Nolan has a simple explanation for this trend stating: "Materials such as glass and metal are losing out to plastic packaging as most simply the benefits of flexible packaging outweigh those of glass and metal in many instances."

"Weight, space taken, recyclability are all important factors to consider in today's economy where e-retailing and cost are increasingly salient issues for packaging manufacturers."

“Flexible packaging will also face the challenge of something Nolan calls the ‘locality trend’.”

Although, plastic and flexible packaging are currently extremely popular throughout most of the food and beverage packaging market flexible packaging will never be able to take over the whole of the market as it does not have the ability to reflect luxury in the same way as metal and glass.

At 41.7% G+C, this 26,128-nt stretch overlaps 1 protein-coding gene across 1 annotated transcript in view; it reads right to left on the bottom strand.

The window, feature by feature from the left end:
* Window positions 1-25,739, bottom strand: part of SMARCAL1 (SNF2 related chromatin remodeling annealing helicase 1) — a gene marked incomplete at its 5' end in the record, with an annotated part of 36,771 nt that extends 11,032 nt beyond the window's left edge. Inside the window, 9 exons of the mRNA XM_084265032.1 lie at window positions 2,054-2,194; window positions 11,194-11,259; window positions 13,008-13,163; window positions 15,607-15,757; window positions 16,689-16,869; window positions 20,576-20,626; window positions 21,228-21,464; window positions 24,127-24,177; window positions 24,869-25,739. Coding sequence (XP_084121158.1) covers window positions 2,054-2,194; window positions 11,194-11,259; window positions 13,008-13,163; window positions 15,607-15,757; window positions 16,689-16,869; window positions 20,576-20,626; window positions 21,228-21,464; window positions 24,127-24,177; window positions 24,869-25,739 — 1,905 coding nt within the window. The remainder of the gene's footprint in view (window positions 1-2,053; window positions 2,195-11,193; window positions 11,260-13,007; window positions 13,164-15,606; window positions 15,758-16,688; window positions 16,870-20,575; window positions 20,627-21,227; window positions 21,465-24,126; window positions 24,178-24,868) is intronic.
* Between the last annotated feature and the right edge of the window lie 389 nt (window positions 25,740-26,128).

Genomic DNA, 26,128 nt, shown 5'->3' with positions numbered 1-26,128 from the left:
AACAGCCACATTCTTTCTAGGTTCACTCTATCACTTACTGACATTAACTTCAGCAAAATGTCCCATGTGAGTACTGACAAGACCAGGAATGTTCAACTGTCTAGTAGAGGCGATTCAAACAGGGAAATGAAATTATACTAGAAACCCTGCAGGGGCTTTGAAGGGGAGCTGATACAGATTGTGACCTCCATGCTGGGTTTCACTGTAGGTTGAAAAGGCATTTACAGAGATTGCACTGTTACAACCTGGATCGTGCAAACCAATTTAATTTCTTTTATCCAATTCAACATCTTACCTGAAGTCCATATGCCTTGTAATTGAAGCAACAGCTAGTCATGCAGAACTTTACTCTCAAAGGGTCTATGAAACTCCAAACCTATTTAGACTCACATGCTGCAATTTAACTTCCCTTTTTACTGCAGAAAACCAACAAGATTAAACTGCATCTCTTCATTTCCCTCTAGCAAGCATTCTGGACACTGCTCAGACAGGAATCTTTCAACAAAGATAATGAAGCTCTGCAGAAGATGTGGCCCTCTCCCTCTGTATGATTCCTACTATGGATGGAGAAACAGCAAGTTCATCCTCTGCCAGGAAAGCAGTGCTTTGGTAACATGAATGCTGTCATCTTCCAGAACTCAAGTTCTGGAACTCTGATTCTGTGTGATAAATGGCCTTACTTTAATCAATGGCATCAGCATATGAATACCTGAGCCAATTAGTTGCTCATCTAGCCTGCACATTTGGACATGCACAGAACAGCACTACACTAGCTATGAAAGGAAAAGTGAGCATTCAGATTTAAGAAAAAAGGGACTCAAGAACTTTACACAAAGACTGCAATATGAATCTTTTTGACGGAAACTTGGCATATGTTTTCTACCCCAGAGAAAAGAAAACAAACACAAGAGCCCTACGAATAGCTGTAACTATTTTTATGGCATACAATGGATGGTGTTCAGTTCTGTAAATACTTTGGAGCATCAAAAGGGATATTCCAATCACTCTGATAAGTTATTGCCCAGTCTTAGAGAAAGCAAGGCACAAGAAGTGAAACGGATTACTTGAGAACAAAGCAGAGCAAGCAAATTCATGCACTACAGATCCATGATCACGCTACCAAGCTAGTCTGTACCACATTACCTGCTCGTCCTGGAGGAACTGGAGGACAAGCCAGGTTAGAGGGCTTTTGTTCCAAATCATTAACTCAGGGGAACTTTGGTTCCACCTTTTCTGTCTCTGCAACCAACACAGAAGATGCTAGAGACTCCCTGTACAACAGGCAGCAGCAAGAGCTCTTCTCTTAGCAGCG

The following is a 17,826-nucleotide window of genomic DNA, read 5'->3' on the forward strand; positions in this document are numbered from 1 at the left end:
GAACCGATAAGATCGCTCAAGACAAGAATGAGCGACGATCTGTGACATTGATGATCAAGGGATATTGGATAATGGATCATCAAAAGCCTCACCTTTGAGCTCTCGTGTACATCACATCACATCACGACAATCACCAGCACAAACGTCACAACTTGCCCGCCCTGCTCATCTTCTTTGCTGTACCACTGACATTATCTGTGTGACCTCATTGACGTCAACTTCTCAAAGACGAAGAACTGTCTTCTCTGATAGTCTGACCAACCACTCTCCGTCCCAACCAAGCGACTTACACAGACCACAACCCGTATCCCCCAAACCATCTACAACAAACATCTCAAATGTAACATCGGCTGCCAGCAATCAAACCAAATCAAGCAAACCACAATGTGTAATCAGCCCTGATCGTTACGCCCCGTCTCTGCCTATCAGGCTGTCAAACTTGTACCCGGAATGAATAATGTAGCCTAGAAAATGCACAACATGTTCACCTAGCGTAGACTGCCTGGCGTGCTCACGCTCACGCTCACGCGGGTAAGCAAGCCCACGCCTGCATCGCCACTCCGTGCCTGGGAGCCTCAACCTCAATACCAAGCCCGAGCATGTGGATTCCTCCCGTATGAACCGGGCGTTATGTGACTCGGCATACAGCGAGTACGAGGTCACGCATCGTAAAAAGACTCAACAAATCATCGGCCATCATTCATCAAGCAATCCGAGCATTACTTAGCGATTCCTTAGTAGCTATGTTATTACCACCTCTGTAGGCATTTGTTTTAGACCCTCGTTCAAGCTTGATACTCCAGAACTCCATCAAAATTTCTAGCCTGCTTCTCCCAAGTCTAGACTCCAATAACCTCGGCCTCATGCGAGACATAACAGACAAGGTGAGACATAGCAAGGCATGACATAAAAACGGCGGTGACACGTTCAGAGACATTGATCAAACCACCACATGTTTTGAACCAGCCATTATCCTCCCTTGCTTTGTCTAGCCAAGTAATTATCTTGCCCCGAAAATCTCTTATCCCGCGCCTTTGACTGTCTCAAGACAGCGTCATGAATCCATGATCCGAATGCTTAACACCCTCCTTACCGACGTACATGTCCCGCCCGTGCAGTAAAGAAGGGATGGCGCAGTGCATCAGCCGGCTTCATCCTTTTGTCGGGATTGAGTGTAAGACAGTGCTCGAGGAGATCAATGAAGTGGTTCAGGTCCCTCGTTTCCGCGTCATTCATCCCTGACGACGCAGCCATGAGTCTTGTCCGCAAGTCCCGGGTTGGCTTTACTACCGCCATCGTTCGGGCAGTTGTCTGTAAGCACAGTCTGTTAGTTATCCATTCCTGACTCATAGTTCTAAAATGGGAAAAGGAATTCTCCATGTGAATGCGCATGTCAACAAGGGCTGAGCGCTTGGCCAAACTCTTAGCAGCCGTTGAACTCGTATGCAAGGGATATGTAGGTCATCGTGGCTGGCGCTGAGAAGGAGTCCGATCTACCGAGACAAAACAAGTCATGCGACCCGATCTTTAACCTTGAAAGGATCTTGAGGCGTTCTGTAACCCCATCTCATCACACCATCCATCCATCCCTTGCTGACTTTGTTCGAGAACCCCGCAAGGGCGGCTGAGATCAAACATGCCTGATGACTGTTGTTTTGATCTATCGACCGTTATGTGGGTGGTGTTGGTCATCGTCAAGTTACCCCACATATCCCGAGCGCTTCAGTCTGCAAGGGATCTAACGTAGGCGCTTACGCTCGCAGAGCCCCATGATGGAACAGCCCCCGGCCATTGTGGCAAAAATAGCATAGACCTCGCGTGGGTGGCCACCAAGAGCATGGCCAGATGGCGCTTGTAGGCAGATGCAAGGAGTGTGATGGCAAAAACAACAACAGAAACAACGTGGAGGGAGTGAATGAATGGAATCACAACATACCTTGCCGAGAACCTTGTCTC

"However, the premium connotations associated with glass in certain industries, spirits for instance, mean that a position in the packaging market will remain open," says Nolan.

The locality trend

As well as being unable to reflect a sense of luxury for premium products, flexible packaging will also face the challenge of something Nolan calls the 'locality trend', where in Western economies consumers favour buying local, natural products that they feel they can trust. Consumers also want food packaging to reflect this trend.

Nolan explains: "Such products will often adopt very simplistic packaging such as paper bags or glass jars, intending to reflect the contents through a simple and authentic package."

This is another area where more traditional packaging such as metal and glass can keep a foothold on the market and remain a popular option. Though as Nolan explains it will not be a very large part of the market: "This will however remain a relatively niche segment as hypermarkets and supermarkets continue to dominate the CPG market, while also providing the ideal platform for flexible packaging."